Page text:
Scarborough's BiCentennial in 1996 affords us an opportunity to reflect on what it has taken to build this city -- people and their values and their industry. Scarborough's new Coat of Arms, presented on June 15 1996, takes us back to those feudal times when values and attributes were just beginning to be recorded in symbols and mottos on armorial bearings and clan crests. It is altogether fitting that this Scarborough Bi-Centennial investigation into the evolution of the values of Scarborough's Scottish immigrants should begin with a survey of late feudal rural society....
This project is an important chapter in the social and economic development of the Lanarkshire Scots who later settled in Scarborough, Canada, in the early nineteenth century. To Scarborough they brought their values -- including profound respect for freedom, individuality, faith, family, honest toil, security and material wealth. This is a brief study of the evolution of several of those values. Lanarkshire immigrants like James Weir, John Torrance, James Neilson, James McCowan, Alexander Muir, Dr. Robert Hamilton, James Lawrie, Robert Stobo, Catherine Bowes Hall, and Agnes Hamilton Rae made important contributions to Scarborough's social, economic and political development. It is absolute folly to pretend that we can understand their mid-nineteenth century experience in and contribution to Canada without first exploring the evolution of their value system in Scotland.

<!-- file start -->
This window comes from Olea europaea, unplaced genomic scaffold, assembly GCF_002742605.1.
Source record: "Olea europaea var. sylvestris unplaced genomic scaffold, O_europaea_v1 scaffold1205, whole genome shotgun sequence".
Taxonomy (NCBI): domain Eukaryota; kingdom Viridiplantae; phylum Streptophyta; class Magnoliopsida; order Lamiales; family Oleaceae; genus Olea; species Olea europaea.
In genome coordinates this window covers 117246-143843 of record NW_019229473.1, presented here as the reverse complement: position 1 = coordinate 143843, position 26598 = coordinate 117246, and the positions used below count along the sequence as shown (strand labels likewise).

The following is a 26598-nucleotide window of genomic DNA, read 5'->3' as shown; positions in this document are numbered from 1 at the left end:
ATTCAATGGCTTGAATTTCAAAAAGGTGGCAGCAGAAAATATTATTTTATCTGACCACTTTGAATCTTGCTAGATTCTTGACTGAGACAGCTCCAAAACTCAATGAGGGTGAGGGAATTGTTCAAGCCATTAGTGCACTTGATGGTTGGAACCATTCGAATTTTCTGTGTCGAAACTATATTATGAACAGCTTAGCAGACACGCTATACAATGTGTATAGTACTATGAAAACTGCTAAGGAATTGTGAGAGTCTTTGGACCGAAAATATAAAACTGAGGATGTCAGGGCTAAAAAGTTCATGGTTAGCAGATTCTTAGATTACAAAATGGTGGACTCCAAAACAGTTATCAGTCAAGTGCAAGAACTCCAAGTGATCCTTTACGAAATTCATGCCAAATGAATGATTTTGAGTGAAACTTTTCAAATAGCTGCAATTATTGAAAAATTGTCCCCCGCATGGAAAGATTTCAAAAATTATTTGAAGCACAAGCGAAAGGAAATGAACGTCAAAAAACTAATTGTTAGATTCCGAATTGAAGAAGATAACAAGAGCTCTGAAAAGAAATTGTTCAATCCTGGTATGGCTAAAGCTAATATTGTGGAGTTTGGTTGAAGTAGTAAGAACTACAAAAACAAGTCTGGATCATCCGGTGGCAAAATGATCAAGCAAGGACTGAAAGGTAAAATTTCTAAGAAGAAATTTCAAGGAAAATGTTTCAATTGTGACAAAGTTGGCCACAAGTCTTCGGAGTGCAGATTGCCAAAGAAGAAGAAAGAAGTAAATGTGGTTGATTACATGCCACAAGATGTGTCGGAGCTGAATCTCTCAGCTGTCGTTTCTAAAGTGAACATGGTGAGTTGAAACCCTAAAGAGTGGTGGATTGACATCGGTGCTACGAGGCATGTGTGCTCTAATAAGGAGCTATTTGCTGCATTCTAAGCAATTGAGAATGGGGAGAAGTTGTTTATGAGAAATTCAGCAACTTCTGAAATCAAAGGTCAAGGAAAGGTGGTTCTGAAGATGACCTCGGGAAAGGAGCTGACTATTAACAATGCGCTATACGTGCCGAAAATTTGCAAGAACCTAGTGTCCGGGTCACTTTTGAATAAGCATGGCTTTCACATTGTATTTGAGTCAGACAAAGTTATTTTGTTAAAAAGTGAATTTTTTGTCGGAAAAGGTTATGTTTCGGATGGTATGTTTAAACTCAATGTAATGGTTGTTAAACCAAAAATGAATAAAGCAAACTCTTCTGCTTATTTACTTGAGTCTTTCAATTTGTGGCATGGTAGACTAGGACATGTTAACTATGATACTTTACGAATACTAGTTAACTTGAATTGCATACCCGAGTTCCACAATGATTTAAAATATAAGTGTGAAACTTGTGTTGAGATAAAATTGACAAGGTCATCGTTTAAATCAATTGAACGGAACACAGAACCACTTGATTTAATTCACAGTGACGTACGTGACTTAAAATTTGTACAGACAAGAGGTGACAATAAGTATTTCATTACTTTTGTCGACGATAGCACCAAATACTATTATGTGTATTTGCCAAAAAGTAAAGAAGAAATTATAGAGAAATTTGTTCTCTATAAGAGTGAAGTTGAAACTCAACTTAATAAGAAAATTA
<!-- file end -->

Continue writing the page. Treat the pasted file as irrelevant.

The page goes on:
And so, this study is as much an investigation of immigrants to Canada as it is of rural Lanarkshire. The more we know about the values of immigrants, the better we can plan the future of this nation. The log home of Lesmahagow immigrant William Porteous McCowan is a public museum in Scarborough. This story of immigrants' values is just one of many lessons that may be taught in the McCowan Log House Museum during Scarborough's BiCentennial Celebration in 1996.
From the Introduction to When The Ground Fails: An Economic Watershed